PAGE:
13 Cf. Castelli 1991, 44-5, who points out that there are many encomia to women who “become male” and yet also condemnation and mistrust. For example, cutting one’s hair, as Thecla did, to try to disguise oneself as a man or as a rejection of self-beautification, was seen as negative since “women’s hair stands for their subjugation” (p. 44). Return to text

14 We have many examples of such women, most of them after Perpetua’s time but a few before her, for example, Thecla. There are certainly parallels between the stories of Perpetua and Thecla, and it is tempting to think that Perpetua must have read her story. See on this Bremmer 1998, 176ff. and 2002, 107ff.; he asks whether Perpetua had read the Acts of Paul and knew enough Greek to do so. Return to text

15 A.S. Wilkins, in his commentary on Horace’s Epistles, says that “mascula is a term of praise, not of blame, as the Scholiasts strangely suppose” (Wilkins, ed., The Epistles of Horace, London, 1958, 233 ad loc). Both Wilkins and the scholiasts seem to have been caught off guard by Horace’s lovely ambiguity in this word. Return to text

16 Brooten suggests that the background to mascula Sappho in Horace Ep. 1.19.28, as well as the mascula libido in Hor. Epodes 5.41, might be the “masculine desires” attributed to tribades, or females who love other females, by writers in antiquity (especially Christian writers such as Paul; see Brooten 1996, 34ff.). Return to text

17 A further point, raised by Judith Perkins, is that the representation of Perpetua in her narrative (as a nursing mother) and of her companion Felicitas (as pregnant and giving birth while in prison) highlights the maternal body, which is featured in “contemporary debates about Christ’s real flesh and his real birth” (Perkins 2009, 167-9). Although Perkins uses this to argue against the authenticity of Perpetua’s authorship and for this narrative being a rhetorical construction of Perpetua and Felicitas (by a male narrator?) in order to “valorize the male body”, I am interested in this observation here only insofar as it highlights the bodily aspect of Perpetua and her femaleness. Return to text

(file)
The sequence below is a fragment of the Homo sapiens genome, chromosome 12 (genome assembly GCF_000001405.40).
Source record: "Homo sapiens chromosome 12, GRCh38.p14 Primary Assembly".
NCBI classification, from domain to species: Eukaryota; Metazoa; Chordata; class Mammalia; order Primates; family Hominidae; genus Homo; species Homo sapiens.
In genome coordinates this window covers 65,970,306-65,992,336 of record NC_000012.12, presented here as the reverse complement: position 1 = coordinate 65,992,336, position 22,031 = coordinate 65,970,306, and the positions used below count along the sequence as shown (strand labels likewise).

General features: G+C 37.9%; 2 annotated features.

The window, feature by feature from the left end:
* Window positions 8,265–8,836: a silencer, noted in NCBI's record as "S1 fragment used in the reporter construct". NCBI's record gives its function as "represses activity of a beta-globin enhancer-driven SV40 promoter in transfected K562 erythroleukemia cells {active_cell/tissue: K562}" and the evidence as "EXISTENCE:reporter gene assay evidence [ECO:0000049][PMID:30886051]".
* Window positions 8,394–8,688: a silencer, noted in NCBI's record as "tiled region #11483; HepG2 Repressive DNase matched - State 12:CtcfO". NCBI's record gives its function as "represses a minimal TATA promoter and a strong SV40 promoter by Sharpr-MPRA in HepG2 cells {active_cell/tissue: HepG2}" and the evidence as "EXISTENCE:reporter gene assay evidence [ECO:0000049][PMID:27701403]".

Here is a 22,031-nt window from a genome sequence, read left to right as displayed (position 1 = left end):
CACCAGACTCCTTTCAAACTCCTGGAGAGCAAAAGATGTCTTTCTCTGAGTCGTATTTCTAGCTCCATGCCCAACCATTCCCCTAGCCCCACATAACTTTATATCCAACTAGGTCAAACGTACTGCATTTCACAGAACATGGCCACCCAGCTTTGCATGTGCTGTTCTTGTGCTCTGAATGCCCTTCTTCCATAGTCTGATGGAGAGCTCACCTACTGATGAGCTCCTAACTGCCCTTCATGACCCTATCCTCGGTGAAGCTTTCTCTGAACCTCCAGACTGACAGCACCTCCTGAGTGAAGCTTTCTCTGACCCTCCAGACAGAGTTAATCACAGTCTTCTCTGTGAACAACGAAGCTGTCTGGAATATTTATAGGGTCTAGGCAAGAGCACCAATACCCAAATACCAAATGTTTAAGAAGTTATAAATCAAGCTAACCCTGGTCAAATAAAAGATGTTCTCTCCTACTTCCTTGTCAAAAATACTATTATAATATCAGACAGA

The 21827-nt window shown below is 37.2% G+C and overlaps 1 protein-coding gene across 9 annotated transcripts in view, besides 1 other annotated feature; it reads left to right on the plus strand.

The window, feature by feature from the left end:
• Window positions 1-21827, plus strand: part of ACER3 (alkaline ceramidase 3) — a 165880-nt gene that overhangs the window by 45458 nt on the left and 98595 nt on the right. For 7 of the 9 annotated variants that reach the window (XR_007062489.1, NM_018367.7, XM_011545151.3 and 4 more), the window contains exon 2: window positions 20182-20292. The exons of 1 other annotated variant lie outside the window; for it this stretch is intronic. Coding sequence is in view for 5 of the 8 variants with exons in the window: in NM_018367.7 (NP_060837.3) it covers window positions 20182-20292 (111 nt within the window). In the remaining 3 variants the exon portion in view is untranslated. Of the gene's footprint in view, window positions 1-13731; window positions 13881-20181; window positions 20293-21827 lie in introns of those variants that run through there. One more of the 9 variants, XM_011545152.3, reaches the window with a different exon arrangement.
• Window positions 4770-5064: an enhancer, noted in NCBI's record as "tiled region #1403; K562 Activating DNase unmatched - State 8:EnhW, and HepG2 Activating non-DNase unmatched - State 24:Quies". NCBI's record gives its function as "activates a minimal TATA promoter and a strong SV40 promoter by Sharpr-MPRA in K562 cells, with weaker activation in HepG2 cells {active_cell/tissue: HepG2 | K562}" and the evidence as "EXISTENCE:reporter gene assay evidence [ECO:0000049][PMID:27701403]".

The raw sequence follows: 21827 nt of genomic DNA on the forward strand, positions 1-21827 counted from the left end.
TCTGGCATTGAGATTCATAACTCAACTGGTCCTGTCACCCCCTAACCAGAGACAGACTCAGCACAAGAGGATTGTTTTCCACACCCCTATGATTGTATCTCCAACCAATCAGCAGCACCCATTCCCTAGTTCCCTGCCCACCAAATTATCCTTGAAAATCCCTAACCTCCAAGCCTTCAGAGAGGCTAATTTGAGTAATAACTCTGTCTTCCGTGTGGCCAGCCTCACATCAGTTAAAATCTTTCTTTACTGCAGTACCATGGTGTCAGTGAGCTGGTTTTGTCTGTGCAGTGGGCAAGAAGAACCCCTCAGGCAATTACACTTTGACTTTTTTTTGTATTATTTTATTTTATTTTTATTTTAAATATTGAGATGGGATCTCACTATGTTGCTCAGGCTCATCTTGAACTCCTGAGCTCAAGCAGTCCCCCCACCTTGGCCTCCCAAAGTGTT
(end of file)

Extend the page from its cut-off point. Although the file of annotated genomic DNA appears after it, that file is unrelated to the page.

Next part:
18 M. Bal disagrees; she sees Perpetua as moving away from femininity and toward masculinity throughout. Perpetua is, she says, a “proto-feminist heroine” in her victory over gender limitations and a “proto-post-modern” in her victory over narration (Bal, 1991, 227-41; quotes from p. 241). Return to text

19 See Williams, Forthcoming 2011 for these references and for a good discussion of the issue of gender in the Passio. I thank him for sharing with me his manuscript in advance of its publication. Return to text

20 On the increasing feminizing of Perpetua’s father, see Castelli 1991, 37ff. Return to text

21 See on this Shaw 1993, 7-9. Return to text

22 Bal 1991, 234. Bal describes the framework of her analysis as deconstructionist-psychoanalytic (234) and as psychonarration (234, n. 18). Return to text

23 See Bremmer 2002, 83-4; he points out that one stylistic feature unique to Perpetua’s part of the diary is that she regularly uses expressions indicating the passage of time (“after a few days”). Return to text

24 See Castelli 1991, 34ff. on the open-endedness of Perpetua’s narrative and of autobiography in general: “by its nature, no autobiography can come to closure” (34). Return to text

25 Bal distinguishes between a true narrative mode, which depends upon an unfolding temporality, and Perpetua’s descriptive mode, which “takes Perpetua out of time ... into an atemporal realm” (1991, 239). Return to text

26 Many feminist critics are now contributing to the lively debate on the intersections of gender, rhetoric and the female martyr. Prominent among these are Burrus (1995, 2004, 2008), Castelli (1991, 2004), Cooper (1998, 2007, forthcoming), Grig (2002, 2004, 2005), Perkins (2009), Scourfield (forthcoming) and Shaw (1993, 1996). Return to text


Electronic reference

Barbara K. Gold, « Gender Fluidity and Closure in Perpetua’s Prison Diary », Eugesta [Online], 1 | 2011, Online since 01 janvier 2011, connection on 13 juillet 2024. URL :


Barbara K. Gold

Hamilton College, New York, U.S.A.